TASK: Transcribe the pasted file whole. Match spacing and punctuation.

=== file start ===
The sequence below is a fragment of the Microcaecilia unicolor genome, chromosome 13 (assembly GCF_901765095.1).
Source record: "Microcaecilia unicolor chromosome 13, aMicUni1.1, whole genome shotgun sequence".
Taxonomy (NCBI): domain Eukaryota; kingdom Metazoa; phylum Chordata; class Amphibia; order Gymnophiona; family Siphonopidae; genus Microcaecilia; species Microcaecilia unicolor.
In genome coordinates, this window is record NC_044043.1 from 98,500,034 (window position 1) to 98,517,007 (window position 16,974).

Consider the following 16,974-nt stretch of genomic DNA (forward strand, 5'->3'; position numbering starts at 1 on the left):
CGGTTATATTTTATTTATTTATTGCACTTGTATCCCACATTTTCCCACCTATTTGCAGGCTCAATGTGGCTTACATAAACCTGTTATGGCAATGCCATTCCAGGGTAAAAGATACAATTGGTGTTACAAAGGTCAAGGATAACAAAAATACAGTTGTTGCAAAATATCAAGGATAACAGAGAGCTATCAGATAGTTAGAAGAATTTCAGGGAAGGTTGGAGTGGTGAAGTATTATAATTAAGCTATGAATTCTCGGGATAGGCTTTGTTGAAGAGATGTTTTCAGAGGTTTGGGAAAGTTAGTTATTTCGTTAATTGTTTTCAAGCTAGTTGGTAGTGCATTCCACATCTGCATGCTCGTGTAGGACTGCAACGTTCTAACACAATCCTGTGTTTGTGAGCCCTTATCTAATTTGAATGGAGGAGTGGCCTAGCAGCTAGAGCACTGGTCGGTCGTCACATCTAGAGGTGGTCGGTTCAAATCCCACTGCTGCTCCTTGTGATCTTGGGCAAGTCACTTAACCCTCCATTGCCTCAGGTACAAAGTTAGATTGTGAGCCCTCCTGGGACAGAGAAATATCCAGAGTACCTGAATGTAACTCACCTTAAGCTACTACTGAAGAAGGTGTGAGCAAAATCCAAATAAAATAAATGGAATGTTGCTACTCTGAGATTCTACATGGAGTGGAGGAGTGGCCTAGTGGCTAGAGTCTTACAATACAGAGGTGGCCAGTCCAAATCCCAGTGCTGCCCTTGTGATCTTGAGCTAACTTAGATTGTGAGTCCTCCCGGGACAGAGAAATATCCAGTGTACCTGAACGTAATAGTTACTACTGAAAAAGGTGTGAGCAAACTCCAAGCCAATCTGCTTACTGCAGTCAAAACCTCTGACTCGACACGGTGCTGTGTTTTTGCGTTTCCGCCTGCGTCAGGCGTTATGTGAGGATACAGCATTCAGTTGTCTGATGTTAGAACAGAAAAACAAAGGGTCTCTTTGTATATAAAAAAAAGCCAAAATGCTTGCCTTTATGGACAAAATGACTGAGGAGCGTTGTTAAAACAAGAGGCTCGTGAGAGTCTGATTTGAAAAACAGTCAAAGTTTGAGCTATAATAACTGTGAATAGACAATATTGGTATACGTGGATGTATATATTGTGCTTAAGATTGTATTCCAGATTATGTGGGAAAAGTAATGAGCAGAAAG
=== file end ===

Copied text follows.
The sequence below is a fragment of the Microcaecilia unicolor genome, chromosome 13 (assembly GCF_901765095.1).
Source record: "Microcaecilia unicolor chromosome 13, aMicUni1.1, whole genome shotgun sequence".
Taxonomy (NCBI): domain Eukaryota; kingdom Metazoa; phylum Chordata; class Amphibia; order Gymnophiona; family Siphonopidae; genus Microcaecilia; species Microcaecilia unicolor.
In genome coordinates, this window is record NC_044043.1 from 98,500,034 (window position 1) to 98,517,007 (window position 16,974).

Consider the following 16,974-nt stretch of genomic DNA (forward strand, 5'->3'; position numbering starts at 1 on the left):
CGGTTATATTTTATTTATTTATTGCACTTGTATCCCACATTTTCCCACCTATTTGCAGGCTCAATGTGGCTTACATAAACCTGTTATGGCAATGCCATTCCAGGGTAAAAGATACAATTGGTGTTACAAAGGTCAAGGATAACAAAAATACAGTTGTTGCAAAATATCAAGGATAACAGAGAGCTATCAGATAGTTAGAAGAATTTCAGGGAAGGTTGGAGTGGTGAAGTATTATAATTAAGCTATGAATTCTCGGGATAGGCTTTGTTGAAGAGATGTTTTCAGAGGTTTGGGAAAGTTAGTTATTTCGTTAATTGTTTTCAAGCTAGTTGGTAGTGCATTCCACATCTGCATGCTCGTGTAGGACTGCAACGTTCTAACACAATCCTGTGTTTGTGAGCCCTTATCTAATTTGAATGGAGGAGTGGCCTAGCAGCTAGAGCACTGGTCGGTCGTCACATCTAGAGGTGGTCGGTTCAAATCCCACTGCTGCTCCTTGTGATCTTGGGCAAGTCACTTAACCCTCCATTGCCTCAGGTACAAAGTTAGATTGTGAGCCCTCCTGGGACAGAGAAATATCCAGAGTACCTGAATGTAACTCACCTTAAGCTACTACTGAAGAAGGTGTGAGCAAAATCCAAATAAAATAAATGGAATGTTGCTACTCTGAGATTCTACATGGAGTGGAGGAGTGGCCTAGTGGCTAGAGTCTTACAATACAGAGGTGGCCAGTCCAAATCCCAGTGCTGCCCTTGTGATCTTGAGCTAACTTAGATTGTGAGTCCTCCCGGGACAGAGAAATATCCAGTGTACCTGAACGTAATAGTTACTACTGAAAAAGGTGTGAGCAAACTCCAAGCCAATCTGCTTACTGCAGTCAAAACCTCTGACTCGACACGGTGCTGTGTTTTTGCGTTTCCGCCTGCGTCAGGCGTTATGTGAGGATACAGCATTCAGTTGTCTGATGTTAGAACAGAAAAACAAAGGGTCTCTTTGTATATAAAAAAAAGCCAAAATGCTTGCCTTTATGGACAAAATGACTGAGGAGCGTTGTTAAAACAAGAGGCTCGTGAGAGTCTGATTTGAAAAACAGTCAAAGTTTGAGCTATAATAACTGTGAATAGACAATATTGGTATACGTGGATGTATATATTGTGCTTAAGATTGTATTCCAGATTATGTGGGAAAAGTAATGAGCAGAAAG